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Q & A: Cock-Beading on Drawer Fronts

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Q & A: Cock-Beading on Drawer Fronts


Q:

I have plans for a Queen Anne highboy in which the drawer beads are applied as separate strips to the edges of the drawer front. How is this done without creating a problem with cross grain movement?



A:

Some techniques common to the 18th century, like cock-beading on drawer fronts, seem daring or even reckless to us today. But keep in mind that 18th-century furniture wasn’t built with 20th-century central heating in mind. The dry air created by central heating has ruined many a fine antique. But take heart, if they could do it, you can do it too!

Here are some things you can do to minimize problems and still remain true to the construction techniques of the period: Select straight-grained wood for the front, back and sides of your drawers (look for rift to quartersawn boards). The deepest drawers in your highboy (7 in.) will exhibit negligible shrinkage in quarter- or rift sawn boards. Finally, if possible, add some humidity to the air where the piece will be displayed during dry months.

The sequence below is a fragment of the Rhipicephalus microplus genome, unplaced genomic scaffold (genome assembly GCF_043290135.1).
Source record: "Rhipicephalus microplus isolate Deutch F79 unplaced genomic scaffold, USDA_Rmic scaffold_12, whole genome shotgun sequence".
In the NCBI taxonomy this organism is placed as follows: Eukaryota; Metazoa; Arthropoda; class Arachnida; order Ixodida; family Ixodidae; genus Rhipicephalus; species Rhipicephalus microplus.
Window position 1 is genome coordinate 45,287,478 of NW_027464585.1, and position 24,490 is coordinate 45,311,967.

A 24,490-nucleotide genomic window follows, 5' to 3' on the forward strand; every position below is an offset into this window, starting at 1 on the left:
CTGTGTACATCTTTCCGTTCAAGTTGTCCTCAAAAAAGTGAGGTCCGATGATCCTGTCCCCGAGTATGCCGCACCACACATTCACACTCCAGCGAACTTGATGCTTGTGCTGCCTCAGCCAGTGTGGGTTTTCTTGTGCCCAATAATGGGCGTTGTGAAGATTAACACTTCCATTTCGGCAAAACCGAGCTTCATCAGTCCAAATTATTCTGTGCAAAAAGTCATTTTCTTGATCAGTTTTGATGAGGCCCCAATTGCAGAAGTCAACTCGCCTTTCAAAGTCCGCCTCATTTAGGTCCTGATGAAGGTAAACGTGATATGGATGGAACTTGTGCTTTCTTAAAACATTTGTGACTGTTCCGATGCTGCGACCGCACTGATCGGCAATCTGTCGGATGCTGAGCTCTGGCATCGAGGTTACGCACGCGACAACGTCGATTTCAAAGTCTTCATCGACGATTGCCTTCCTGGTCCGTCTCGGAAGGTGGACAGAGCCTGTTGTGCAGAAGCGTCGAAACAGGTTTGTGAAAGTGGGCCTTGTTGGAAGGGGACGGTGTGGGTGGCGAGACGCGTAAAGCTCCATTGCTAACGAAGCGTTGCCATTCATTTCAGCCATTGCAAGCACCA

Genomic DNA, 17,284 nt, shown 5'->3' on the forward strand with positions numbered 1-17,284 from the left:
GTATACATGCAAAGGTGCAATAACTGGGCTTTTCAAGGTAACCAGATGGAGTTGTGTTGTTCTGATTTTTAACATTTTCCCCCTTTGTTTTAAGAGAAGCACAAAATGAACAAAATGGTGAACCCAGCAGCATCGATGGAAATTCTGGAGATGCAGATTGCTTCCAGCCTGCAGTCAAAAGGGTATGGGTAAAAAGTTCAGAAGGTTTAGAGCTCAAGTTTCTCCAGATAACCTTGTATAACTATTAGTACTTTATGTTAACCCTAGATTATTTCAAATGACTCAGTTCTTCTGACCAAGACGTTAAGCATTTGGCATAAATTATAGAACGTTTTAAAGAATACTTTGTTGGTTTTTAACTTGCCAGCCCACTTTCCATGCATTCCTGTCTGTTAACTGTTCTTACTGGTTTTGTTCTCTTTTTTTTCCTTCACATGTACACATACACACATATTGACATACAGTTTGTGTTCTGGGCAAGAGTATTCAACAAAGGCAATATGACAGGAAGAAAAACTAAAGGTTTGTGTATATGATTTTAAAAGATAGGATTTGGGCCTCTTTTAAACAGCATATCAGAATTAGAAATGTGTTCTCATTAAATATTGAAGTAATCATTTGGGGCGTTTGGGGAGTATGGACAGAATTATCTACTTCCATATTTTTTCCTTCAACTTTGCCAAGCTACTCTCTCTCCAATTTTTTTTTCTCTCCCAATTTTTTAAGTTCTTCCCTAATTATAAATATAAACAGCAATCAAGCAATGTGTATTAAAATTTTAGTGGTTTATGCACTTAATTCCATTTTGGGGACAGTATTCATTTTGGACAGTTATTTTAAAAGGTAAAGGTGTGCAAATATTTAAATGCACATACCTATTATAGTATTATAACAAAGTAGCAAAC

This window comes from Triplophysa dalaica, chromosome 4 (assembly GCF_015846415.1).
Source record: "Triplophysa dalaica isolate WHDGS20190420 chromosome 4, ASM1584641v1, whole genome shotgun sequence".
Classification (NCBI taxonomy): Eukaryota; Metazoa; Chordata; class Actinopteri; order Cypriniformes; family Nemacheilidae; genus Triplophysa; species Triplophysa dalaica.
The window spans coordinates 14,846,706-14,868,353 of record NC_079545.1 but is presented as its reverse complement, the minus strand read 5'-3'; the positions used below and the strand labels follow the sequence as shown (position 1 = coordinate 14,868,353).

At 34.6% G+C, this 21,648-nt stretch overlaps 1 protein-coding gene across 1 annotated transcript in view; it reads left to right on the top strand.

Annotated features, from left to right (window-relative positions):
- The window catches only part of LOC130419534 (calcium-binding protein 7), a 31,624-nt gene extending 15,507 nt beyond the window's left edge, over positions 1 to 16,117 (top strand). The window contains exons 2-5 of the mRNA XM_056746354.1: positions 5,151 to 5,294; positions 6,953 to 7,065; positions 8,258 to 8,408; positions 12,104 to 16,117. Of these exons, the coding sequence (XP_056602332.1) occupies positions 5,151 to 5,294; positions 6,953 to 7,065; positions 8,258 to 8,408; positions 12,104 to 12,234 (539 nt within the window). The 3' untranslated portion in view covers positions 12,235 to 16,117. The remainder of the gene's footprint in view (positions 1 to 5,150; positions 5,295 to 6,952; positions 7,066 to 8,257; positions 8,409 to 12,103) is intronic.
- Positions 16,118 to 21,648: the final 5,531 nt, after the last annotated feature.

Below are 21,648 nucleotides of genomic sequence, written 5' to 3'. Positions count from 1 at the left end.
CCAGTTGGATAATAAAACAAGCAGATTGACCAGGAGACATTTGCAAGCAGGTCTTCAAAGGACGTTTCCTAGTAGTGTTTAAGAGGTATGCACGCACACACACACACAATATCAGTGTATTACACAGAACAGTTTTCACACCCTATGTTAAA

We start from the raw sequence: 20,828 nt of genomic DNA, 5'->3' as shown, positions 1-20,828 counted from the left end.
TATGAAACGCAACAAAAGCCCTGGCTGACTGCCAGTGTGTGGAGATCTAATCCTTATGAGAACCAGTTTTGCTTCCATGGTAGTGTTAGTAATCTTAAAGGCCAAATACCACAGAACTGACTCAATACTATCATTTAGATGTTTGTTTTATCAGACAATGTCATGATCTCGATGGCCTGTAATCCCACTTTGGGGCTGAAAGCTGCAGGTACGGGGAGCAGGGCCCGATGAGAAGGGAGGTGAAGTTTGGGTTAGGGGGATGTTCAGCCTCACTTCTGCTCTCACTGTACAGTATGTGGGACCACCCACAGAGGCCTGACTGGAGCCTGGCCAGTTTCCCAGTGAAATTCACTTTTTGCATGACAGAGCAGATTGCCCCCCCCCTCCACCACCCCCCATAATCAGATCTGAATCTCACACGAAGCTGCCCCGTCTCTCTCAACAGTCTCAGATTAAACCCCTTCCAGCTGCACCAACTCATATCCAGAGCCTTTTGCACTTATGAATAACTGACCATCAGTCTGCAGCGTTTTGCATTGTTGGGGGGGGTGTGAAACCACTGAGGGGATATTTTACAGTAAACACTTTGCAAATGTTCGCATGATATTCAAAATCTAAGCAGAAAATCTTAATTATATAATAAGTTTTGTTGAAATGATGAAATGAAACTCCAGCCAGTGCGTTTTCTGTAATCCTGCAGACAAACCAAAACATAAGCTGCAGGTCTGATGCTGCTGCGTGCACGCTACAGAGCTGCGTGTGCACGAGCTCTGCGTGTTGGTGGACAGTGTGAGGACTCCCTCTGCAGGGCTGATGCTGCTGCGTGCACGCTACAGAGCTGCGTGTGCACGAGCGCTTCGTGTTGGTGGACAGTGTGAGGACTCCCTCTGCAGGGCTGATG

Here’s how cock-beading was made and applied in the 18th century, according to Gene Landon who builds authentic reproduction furniture in Motoursville, Penn.: The bead itself would have been made with a 3⁄16-in. side-bead plane and then cut away to yield a 1⁄8-in. bead. The rabbet in the drawer front was cut with a plow plane and finished with a shoulder-side rabbet plane.

The bead was then mitered to fit and glued onto the drawer. The bead on the sides of the drawer (where the end grain to long grain problem arises) was also fastened with toothpick- size wooden pegs. The pegs help to reinforce what would otherwise be a weak glue joint while allowing the drawer side to be planed for final fitting.



This story originally appeared in American Woodworker October 1999, issue #75.

October 1999, issue #75

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